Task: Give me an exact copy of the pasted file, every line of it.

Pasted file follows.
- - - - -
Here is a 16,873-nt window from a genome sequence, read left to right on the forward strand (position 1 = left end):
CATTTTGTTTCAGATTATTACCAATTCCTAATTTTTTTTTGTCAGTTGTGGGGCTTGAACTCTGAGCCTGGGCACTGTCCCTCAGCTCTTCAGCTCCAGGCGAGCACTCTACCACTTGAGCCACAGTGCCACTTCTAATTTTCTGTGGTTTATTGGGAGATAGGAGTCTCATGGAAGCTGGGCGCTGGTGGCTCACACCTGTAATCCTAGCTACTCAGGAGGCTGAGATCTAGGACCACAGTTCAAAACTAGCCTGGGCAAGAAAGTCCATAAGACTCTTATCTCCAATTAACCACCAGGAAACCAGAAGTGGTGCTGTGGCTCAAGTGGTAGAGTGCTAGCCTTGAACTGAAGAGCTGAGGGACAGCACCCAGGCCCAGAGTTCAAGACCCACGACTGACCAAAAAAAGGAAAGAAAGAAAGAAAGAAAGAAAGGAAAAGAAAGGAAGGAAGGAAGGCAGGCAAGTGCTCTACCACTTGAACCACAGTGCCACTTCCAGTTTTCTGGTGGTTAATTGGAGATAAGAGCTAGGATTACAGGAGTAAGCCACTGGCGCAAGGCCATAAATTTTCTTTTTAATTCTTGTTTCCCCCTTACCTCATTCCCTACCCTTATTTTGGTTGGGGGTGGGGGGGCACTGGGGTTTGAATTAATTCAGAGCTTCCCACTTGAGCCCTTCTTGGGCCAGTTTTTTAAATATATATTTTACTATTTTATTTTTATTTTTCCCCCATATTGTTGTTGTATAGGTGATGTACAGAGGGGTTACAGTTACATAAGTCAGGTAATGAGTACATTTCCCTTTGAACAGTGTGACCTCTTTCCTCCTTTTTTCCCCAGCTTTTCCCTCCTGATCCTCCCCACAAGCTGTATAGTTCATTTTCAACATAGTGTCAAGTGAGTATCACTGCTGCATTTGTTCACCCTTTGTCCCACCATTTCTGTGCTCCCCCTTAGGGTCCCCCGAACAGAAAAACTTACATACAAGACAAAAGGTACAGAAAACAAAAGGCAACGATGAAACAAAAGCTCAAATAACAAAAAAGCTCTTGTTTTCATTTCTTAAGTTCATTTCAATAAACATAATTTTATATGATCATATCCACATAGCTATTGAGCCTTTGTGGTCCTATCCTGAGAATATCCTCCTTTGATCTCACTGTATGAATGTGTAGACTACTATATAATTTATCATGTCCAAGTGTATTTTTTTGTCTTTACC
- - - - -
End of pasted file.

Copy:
Here is a 16,873-nt window from a genome sequence, read left to right on the forward strand (position 1 = left end):
CATTTTGTTTCAGATTATTACCAATTCCTAATTTTTTTTTGTCAGTTGTGGGGCTTGAACTCTGAGCCTGGGCACTGTCCCTCAGCTCTTCAGCTCCAGGCGAGCACTCTACCACTTGAGCCACAGTGCCACTTCTAATTTTCTGTGGTTTATTGGGAGATAGGAGTCTCATGGAAGCTGGGCGCTGGTGGCTCACACCTGTAATCCTAGCTACTCAGGAGGCTGAGATCTAGGACCACAGTTCAAAACTAGCCTGGGCAAGAAAGTCCATAAGACTCTTATCTCCAATTAACCACCAGGAAACCAGAAGTGGTGCTGTGGCTCAAGTGGTAGAGTGCTAGCCTTGAACTGAAGAGCTGAGGGACAGCACCCAGGCCCAGAGTTCAAGACCCACGACTGACCAAAAAAAGGAAAGAAAGAAAGAAAGAAAGAAAGGAAAAGAAAGGAAGGAAGGAAGGCAGGCAAGTGCTCTACCACTTGAACCACAGTGCCACTTCCAGTTTTCTGGTGGTTAATTGGAGATAAGAGCTAGGATTACAGGAGTAAGCCACTGGCGCAAGGCCATAAATTTTCTTTTTAATTCTTGTTTCCCCCTTACCTCATTCCCTACCCTTATTTTGGTTGGGGGTGGGGGGGCACTGGGGTTTGAATTAATTCAGAGCTTCCCACTTGAGCCCTTCTTGGGCCAGTTTTTTAAATATATATTTTACTATTTTATTTTTATTTTTCCCCCATATTGTTGTTGTATAGGTGATGTACAGAGGGGTTACAGTTACATAAGTCAGGTAATGAGTACATTTCCCTTTGAACAGTGTGACCTCTTTCCTCCTTTTTTCCCCAGCTTTTCCCTCCTGATCCTCCCCACAAGCTGTATAGTTCATTTTCAACATAGTGTCAAGTGAGTATCACTGCTGCATTTGTTCACCCTTTGTCCCACCATTTCTGTGCTCCCCCTTAGGGTCCCCCGAACAGAAAAACTTACATACAAGACAAAAGGTACAGAAAACAAAAGGCAACGATGAAACAAAAGCTCAAATAACAAAAAAGCTCTTGTTTTCATTTCTTAAGTTCATTTCAATAAACATAATTTTATATGATCATATCCACATAGCTATTGAGCCTTTGTGGTCCTATCCTGAGAATATCCTCCTTTGATCTCACTGTATGAATGTGTAGACTACTATATAATTTATCATGTCCAAGTGTATTTTTTTGTCTTTACC